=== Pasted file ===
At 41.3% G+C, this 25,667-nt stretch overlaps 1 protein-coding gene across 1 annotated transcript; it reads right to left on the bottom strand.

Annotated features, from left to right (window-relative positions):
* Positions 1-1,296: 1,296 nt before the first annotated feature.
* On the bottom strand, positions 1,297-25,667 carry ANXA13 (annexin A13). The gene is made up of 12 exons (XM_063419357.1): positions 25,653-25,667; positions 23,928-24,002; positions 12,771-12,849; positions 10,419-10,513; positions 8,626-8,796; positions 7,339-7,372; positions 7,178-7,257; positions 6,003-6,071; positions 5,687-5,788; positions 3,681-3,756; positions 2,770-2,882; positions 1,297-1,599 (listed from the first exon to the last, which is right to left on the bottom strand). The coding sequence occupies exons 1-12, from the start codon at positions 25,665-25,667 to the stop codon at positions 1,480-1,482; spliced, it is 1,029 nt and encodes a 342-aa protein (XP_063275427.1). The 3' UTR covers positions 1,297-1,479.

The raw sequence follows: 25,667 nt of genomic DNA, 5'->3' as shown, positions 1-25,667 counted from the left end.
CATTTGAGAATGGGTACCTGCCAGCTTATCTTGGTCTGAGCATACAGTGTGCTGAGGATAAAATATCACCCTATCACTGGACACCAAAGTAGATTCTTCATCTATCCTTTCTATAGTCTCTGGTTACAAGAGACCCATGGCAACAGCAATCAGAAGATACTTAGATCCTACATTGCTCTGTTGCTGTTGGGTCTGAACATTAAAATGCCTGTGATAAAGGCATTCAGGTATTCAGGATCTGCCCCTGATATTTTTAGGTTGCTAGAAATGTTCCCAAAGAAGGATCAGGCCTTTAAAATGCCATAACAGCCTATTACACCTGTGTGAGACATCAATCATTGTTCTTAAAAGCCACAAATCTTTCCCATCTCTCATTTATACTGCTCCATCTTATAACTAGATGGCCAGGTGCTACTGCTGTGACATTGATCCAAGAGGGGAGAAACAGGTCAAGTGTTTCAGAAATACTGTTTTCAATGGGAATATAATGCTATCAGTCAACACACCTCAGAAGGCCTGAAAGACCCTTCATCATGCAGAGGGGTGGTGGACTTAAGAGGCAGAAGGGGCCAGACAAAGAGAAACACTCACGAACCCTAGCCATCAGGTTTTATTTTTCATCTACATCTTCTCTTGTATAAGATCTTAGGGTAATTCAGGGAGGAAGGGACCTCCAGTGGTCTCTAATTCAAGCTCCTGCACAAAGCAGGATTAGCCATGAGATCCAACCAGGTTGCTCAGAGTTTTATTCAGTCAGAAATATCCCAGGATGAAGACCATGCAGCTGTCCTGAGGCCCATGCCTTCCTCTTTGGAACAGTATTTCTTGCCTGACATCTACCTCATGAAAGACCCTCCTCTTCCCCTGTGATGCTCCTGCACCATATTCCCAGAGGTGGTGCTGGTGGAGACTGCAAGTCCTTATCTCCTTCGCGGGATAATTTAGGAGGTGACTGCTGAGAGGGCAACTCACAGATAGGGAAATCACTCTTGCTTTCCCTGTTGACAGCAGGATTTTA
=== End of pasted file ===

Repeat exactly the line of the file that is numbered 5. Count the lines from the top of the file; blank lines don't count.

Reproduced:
The raw sequence follows: 25,667 nt of genomic DNA, 5'->3' as shown, positions 1-25,667 counted from the left end.